These travel time maps show how well, or badly, British cities are connected by rail. There are two different ways of measuring distance.
(Actually, there are more, perhaps infinitely more, but for the purposes of this story we shall go with two.) You can do it as-the-crow-flies, drawing a straight line to find the shortest distance between two points; or you can consider how long it would actually take you to get from point A to point B. Of these two methods, the former has the advantage of being objective, scientific and accurate; but it's the latter that actually chimes with human experience of the world. Which brings us to this rather clever map we found on the website of entrepreneur, occasional CityMetric contributor and professional Yorkshireman Tom Forth. The map shows how well connected 22 British cities are by rail. To make things even cooler, the travel time map overlays a warped, pink version of the British isles.
All that's probably a bit difficult to visualise, though, so let's actually try it out. Let's start with London. Distances from Birmingham. "The True Size" map lets you move countries around the globe, to show how big they really are. A consensus has rapidly emerged around the correct way to respond to Britain’s exit from the European Union: blind panic.
There’s a reason for this. It’s not that new arrangements will inevitably be a disaster (though it’s far from clear that they won’t be) – it’s simply that all bets are off. Using open tools to create the digital map of Cairo’s public transit. Follow the authors, Tatiana (@tatipq) and Diego (@canaless) on Twitter The first step in any transit planning process involves understanding the current supply and demand of transit services.
In most of the countries where we work, understanding the supply of services is a messy, costly and lengthy process, since most cities have little knowledge of bus routes, services and operational schemes. Having a digital map (GIS) and General Transit Feed Specifications (GTFS) details of a network allows a transit agency to do better service planning and monitoring, as well as provide information to its users. Tangram · Mapzen. Tangram is a map renderer designed to grant you ludicrous levels of control over your map design.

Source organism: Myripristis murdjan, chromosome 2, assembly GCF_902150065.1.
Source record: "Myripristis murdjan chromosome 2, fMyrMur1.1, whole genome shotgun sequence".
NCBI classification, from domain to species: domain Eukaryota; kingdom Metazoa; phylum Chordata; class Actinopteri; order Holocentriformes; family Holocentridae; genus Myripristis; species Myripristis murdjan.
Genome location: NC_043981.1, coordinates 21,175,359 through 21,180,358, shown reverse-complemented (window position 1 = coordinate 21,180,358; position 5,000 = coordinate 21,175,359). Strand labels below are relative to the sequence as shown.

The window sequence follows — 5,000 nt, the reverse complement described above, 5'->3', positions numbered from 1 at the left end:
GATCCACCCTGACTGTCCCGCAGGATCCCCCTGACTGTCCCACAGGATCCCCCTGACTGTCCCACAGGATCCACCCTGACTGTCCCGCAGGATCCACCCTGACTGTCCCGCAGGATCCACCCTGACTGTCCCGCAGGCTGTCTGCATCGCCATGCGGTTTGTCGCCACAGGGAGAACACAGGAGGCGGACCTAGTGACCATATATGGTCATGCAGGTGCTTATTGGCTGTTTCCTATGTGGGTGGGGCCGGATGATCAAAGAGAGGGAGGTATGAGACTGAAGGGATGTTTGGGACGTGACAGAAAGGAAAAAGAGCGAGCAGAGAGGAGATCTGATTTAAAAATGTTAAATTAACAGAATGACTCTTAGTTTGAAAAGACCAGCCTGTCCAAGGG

Day/Night Real-time design Because Tangram draws maps live in your browser, you can update styling properties in real-time, instantly. In this example, an isometric camera’s perspective is varied along with the color and direction of a light, resulting in a time-lapse drone’s-eye view. Check out the full demo – then check out the styling code! Urban Observatory App. How Big Is Your City, Really? When our sense of a place distorts its actual size.
In almost every way in which we humans view the world, scale and context are crucially important. When we build a skyscraper, it’s impressive because it’s so much taller than what’s around it, or what’s come before it. When we learn of a new chameleon, it’s wonderful because it’s so much smaller than anything else we’ve ever seen before. But every now and then, we stumble across a fact that changes our sense of context, connecting two parts of the world with an understanding of scale that we normally lack. It turns out, for example, that the first moonwalk by the Apollo 11 crew only traversed a region no larger than a soccer field or baseball diamond.
It also turns out that a neutron star, a super-dense feature of the cosmos, can fit comfortably within the Boston metropolitan area. This was made clear to me when I moved to Kansas City, Missouri, last year. Here’s Kansas City in France: Top image: Maugli / Shutterstock.com. Global Forest Change. The Age of Megacities.
#JeSuisCharlie. Pricing — CartoDB. Our Favorite Maps of the Year Cover Everything From Bayous to Bullet Trains. "I really love the challenge of making new things look old," said mapmaker Stephen Smith.
He was inspired to make this map of US natural resources by a similar British map from around 1940 that he came across in the Boston Public Library. "Many people told me my map reminded them of their grade school wall atlas," he said. Stephen Smith Stamen Design produced this map---and more than 300 others like it---for the National Audubon society's report on climate change. For a given bird (the tree swallow is depicted here), the map shows how scientists predict its winter (blue) and summer (yellow) ranges to shift by 2080. National Audubon Society / Stamen Design This hand-drawn map depicts a modern technology (the high-speed railway between Beijing and Shanghai) with an older aesthetic. Dong Zheng / Atlas of Design Louisiana is sinking fast. Matter on Medium Chris Whong. 35 mapas que os han hecho (u os harán) amar los mapas.
Seguir a @Milhaud Publicado el 17/12/2014 Nota: Primero daré un puñado de explicaciones que quizá a muchos no le resulten relevantes, así que si queréis simplemente ver mapas, saltaos toda la parrafada.
De paso, si queréis, poned una buena banda sonora de fondo. 20 maps that never happened. Maps are a powerful way of illustrating not only the world that is, but worlds that never have been.
What follow are not fictional maps — there's no Westeros or Middle Earth — but plans and hypotheticals that never came to pass. You'll see military plans for invasions that didn't happen or conquests that were hoped-for and never achieved. You'll also find daring infrastructure schemes that would have remapped cities and even whole continents. Map Shows The World's Internet Population.